- No speeches. Removing the need for each winner to give a speech definitely helped save time in the overall ceremony, which was truly welcome for anyone attending who had to work the next day. This was a great choice.
- Get a Grade A sound system. The Aria space is large and hard edged, making it a veritable echo chamber. As much as I enjoyed the casual atmosphere, it did mean that people talked (and rather loudly) throughout the show; by the end of the night, it was literally impossible to hear what anyone was saying on stage. Next year, can a local theater company please donate better speakers / microphones / sound equipment / tech to help improve this? There was such excitement in the room and it was a shame that the nominees weren't able to hear their own names called. If only one thing changes for next year, this would be my pick.
- More tables or seating would help organize things. Attendees were warned that seating would be limited, and I think that worked ok for the most part. Considering all drinks were served in real glassware, however, I think it would really have helped to have a few more cocktail tables and seating areas strewn around the basic floor area. This also may have helped with the noise problem if people were broken down into smaller clumps / less likely to move through chatting with each other as the presentations were happening. It doesn't need to have formal seating, but more organization around where people are might be helpful.
- Could we get a few short performances? The main thing I missed from the Ivey Awards were the short performances given by nominated companies. It was always so nice to give everyone a chance to see why each show was so special, and it always broke up some of the more tedious events of the night. I'd love to see this come back in some form next year - maybe as a special people's choice award?
- No speeches should mean no speeches. Through the second half, there was an odd tribute to the Jeune Lune that took a solid 10+ minutes to get through. Not only did this bog down the momentum of the show, it felt a little odd considering there were dozens of other theater companies represented in attendance. I understand the sentimentality of being in the former Jeune Lune space for the show, but since no other companies were afforded the opportunity to extemporize, it didn't feel right to allow a company that folded 10 years ago to do so. Next year I'd keep that policy consistent for everyone.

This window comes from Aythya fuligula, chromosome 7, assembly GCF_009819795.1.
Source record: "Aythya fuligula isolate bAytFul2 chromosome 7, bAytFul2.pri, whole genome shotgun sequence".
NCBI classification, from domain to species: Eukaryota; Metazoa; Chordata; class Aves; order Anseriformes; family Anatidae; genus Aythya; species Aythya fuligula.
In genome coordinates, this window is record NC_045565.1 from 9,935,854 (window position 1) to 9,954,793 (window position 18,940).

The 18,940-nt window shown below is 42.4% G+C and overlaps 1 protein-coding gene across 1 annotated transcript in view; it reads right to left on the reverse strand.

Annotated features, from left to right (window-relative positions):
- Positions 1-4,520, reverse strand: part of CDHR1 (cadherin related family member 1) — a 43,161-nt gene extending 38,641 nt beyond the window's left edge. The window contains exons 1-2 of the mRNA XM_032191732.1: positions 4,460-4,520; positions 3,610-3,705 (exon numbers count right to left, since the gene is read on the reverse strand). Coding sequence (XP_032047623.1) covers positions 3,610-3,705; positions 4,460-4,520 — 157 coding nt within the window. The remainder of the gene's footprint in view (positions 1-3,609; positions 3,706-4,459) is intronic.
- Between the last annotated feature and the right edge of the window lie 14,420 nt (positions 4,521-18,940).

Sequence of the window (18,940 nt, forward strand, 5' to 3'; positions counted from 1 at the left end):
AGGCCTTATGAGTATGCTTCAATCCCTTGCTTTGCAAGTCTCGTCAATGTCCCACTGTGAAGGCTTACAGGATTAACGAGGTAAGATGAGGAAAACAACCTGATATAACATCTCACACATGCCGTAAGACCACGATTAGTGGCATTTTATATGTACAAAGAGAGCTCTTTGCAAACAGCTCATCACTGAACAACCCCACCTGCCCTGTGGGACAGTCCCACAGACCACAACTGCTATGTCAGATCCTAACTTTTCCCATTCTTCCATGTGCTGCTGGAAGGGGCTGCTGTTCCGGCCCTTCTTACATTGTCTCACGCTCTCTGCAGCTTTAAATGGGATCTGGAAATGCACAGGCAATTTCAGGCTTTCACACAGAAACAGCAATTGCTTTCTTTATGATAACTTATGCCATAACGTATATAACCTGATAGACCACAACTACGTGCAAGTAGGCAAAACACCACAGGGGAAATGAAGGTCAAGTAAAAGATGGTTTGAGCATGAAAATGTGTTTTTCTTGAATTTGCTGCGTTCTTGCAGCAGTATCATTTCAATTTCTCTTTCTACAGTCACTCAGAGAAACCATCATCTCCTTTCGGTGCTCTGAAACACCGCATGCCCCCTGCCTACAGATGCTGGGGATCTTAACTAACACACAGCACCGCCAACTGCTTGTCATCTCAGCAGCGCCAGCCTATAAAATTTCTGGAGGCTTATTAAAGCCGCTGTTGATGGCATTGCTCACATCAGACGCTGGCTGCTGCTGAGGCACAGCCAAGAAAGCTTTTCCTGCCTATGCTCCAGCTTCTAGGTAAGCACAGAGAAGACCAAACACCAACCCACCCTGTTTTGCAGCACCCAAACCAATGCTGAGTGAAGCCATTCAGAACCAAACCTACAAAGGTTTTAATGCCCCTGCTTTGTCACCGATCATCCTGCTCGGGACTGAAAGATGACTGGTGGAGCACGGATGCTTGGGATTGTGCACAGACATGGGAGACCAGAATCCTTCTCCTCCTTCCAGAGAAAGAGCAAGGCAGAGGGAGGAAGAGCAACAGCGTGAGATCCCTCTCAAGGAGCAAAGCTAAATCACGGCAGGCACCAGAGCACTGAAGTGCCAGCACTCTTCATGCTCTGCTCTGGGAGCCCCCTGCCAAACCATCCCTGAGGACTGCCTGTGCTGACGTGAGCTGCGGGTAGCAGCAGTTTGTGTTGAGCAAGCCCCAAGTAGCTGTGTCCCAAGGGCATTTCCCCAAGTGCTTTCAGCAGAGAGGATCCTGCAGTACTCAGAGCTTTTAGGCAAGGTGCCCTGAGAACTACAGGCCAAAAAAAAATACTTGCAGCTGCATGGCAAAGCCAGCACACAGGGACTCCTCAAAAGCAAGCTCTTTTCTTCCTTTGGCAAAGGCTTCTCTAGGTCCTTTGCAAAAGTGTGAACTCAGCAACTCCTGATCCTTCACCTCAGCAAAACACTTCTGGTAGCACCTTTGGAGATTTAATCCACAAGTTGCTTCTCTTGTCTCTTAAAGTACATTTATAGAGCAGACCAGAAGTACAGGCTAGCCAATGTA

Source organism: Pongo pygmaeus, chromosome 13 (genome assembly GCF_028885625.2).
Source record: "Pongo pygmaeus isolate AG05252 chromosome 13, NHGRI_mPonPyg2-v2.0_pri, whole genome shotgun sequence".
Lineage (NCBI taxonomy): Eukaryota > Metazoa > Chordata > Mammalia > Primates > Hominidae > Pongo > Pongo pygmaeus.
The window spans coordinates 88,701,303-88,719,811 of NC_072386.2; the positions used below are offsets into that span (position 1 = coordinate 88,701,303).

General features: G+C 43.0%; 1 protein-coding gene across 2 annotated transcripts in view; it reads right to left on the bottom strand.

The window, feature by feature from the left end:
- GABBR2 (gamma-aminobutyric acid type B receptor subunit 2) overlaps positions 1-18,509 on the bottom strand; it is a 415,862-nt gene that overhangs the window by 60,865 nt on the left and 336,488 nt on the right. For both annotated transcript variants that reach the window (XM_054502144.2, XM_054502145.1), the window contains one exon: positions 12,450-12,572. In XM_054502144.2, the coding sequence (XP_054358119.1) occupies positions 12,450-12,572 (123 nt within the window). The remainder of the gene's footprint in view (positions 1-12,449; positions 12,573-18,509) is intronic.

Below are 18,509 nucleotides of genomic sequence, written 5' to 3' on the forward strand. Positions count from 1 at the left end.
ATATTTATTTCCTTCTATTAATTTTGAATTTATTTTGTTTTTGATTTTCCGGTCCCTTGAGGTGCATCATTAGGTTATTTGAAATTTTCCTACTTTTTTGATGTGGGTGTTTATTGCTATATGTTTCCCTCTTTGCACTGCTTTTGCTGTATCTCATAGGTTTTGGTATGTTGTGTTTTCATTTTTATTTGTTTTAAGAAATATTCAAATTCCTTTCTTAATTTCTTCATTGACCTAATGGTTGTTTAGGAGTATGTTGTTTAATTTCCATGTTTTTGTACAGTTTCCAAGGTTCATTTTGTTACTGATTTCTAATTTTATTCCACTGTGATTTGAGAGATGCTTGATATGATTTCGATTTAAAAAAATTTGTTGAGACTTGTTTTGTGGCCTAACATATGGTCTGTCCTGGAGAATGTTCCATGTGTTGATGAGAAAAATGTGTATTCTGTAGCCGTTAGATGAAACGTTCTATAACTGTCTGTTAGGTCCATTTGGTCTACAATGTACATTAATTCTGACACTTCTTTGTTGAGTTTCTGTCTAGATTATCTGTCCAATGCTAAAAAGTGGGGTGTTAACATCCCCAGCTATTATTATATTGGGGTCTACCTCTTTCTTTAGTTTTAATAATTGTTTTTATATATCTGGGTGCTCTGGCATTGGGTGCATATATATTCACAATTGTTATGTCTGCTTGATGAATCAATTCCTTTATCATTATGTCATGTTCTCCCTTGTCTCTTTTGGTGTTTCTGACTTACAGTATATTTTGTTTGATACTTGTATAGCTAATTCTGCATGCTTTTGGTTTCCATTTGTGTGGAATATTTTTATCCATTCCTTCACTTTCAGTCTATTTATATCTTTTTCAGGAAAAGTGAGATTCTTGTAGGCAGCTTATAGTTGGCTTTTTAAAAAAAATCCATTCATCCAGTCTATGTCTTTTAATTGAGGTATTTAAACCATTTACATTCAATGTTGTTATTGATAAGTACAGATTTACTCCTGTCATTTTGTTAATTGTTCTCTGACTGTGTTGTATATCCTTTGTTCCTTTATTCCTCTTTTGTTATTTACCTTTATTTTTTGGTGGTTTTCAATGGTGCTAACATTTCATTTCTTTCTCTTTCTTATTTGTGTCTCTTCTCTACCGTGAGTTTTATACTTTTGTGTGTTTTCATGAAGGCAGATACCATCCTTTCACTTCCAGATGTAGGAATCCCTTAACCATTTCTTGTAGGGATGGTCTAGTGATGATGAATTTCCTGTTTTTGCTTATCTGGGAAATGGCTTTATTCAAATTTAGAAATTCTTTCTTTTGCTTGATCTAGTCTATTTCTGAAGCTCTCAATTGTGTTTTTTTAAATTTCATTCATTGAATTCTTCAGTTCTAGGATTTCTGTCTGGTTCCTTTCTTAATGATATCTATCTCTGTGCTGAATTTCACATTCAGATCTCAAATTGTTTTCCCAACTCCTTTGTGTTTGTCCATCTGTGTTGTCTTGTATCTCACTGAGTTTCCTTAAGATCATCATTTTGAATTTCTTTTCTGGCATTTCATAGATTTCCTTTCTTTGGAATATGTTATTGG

- Shorter introduction speeches to each award. It felt a little odd to announce that no one would be giving speeches.... and then have very long banter to introduce the nominees. If the process is to be streamlined, I vote to streamline it all the way through. I don't think anyone would miss it - most people are there to clap for the nominees and network anyway.
- Seek more outstate nominees. By expanding the name of the awards show to all of Minnesota (a smart choice), it would be nice to see more out-state theaters represented in the nominees. Due to this year's abridged time frame I'm sure it was difficult to get word out - but it would be great if the committee could work with the MN Theater Alliance to get more representation from groups outside of the Metro area next year.
All in all? I think this was a very promising evening. I'm so grateful that Four Humors took it upon themselves to keep the spirit of appreciation for our local arts practitioners going. It was so fun to see everyone networking and celebrating their hard work over the past year, and to help raise the profiles of some deserving people and companies who are often overlooked. The inaugural MN Theater Awards proved that you don't need fancy sets and trophies to have an awards ceremony; all you need is a happy audience, some willing hosts, and a great crew of nominees to celebrate. I hope this event comes back again next year and am sure it will be better than ever. If you want to follow progress of this group and planning efforts, make sure to follow their Facebook page by clicking here.